More pictures of rock textures and patterns seen on the shore at Clarke head, near Parrsboro, Nova Scotia. At this site the fault zone sedimentary rocks include Blomidon Formation Triassic red sandstone and siltstone with strata laid down in repeating cycles, and preserved water ripple marks much in evidence. Igneous North Mountain Formation basalt from Jurassic period rift volcanism is present high in the cliff and not shown here for lack of accessibility. Light grey sedimentary Windsor Group Carboniferous limestone strata is also present. Large blocks of Precambrian metamorphic rock have been brought up from deep down by the faulting. These blocks, sometimes huge, are found in the breccia and include garnet-grade schist. Gypsum is common in the breccia, as boulders and as matrix. The boulders from the mega-breccia weather out from the cliff deposits and lie together with numerous smaller boulders, shards, and fragments littering the beach, varying in colour and composition as you walk along the waterline.
Nova Scotia Field Guide, Arthur D. Storke Memorial Expedition, Department of Earth and Environmental Sciences, Columbia University in the State of New York, August 23 to September 2, 2012.
7 Replies to “Fault Zone Rocks at Clarke Head Part 2”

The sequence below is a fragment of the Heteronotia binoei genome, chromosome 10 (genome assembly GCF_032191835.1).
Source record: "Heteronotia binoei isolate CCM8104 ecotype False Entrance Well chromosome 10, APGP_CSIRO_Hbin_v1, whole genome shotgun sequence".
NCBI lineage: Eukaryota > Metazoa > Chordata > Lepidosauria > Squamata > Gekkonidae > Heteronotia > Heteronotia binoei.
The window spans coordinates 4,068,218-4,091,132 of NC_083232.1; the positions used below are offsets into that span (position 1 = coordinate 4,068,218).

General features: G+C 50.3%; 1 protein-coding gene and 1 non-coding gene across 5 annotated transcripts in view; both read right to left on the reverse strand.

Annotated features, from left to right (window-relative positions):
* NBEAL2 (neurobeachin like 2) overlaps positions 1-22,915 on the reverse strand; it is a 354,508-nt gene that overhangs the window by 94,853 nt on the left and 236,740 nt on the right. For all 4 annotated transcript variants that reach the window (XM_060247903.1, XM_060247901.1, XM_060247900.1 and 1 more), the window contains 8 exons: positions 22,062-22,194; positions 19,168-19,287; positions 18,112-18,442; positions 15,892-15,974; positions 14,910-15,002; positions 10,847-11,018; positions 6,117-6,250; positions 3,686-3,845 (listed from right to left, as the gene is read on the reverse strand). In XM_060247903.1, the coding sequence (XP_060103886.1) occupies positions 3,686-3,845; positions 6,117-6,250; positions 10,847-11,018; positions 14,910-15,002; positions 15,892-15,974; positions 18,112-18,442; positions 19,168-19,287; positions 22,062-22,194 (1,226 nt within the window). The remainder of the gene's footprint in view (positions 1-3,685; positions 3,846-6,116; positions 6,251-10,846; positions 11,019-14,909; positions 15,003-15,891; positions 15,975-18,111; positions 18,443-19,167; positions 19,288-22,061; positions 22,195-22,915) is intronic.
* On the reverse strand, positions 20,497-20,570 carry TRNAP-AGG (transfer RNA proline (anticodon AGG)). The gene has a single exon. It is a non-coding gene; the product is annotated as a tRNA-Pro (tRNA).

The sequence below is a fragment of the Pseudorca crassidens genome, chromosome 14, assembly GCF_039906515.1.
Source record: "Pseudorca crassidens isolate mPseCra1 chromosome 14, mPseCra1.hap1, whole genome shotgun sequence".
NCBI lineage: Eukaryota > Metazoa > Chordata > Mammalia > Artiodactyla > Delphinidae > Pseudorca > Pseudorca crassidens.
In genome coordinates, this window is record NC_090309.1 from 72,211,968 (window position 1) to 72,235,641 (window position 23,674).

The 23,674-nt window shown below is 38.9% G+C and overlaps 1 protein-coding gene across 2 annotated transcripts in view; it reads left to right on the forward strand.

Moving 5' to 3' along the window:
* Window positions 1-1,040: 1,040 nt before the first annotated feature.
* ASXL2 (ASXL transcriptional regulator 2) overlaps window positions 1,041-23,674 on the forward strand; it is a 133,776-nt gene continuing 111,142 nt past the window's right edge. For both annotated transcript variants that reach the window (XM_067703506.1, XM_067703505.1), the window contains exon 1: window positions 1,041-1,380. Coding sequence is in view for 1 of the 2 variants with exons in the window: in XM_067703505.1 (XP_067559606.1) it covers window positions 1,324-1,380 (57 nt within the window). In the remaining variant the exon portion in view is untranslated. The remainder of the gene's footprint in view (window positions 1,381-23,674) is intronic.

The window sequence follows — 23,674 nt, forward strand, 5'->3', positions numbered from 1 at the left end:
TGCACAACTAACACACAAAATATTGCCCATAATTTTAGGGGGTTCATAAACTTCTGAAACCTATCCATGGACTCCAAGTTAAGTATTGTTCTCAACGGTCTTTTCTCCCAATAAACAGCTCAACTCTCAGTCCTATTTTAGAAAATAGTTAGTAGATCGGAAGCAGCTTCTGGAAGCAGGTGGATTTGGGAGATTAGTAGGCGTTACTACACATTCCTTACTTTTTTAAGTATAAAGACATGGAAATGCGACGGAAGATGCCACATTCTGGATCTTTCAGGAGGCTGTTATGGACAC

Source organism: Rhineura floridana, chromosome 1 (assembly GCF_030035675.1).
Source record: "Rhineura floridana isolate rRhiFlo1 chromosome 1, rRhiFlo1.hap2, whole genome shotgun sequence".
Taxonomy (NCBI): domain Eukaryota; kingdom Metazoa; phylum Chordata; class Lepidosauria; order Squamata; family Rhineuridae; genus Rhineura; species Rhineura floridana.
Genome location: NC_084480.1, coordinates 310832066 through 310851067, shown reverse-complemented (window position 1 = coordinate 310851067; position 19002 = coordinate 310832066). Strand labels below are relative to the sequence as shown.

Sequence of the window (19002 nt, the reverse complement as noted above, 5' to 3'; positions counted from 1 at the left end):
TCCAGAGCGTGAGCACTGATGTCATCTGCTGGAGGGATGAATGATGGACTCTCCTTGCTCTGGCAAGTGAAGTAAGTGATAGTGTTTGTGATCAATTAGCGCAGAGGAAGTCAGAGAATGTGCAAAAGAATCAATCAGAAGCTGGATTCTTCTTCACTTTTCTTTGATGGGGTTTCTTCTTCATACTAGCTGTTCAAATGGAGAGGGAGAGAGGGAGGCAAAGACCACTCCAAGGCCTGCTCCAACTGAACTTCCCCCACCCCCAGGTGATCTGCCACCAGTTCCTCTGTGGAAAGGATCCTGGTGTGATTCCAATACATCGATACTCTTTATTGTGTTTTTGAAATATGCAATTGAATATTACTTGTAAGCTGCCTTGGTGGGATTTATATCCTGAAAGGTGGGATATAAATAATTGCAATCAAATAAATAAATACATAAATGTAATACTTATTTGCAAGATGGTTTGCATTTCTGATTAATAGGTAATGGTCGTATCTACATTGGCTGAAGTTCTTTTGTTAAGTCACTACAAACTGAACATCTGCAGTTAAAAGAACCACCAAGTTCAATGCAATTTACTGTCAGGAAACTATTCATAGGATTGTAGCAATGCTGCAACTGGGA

You certainly know how to bring out the best in rocks. This is a lovely collection of photographs. Can you explain how ripples are preserved in rock? We see this phenomenon in limestone in northern Ohio, too.
The beautiful, wonderful earth. Amazing photos as usual Jessica. Thank you so much for showing us these earth rainbows.
The colours in these rocks are subtle but striking.
Thank you, Jenny. I am delighted that you like the pictures. It gives me a lot of joy to see, capture, and share what I see in the natural world.
Thank you, Philip.
Thank you, Linda. Ripples in rock are quite common because so many sedimentary rocks were formed in aquatic environments such as river beds and shoreline coastal situations. The current or wave ripples can be preserved if the surface contours and patterns of these relatively coarser and heavier particles are rapidly buried in a thick deposit of finer mud particles. This could result from a flood event, for example. There are a couple of posts in my blog about rock ripples:
A very useful book is Sedimentology and Stratigraphy by Gary Nichols, 2nd Edition 2009, published by John Wiley and Sons, ISBN 978-1-4051-3592-4 (Chapter 4 Processes of Transport and Sedimentary Structures pp 44-68).
Thank you, Jessica, for the explanation and more photos. Now I know.
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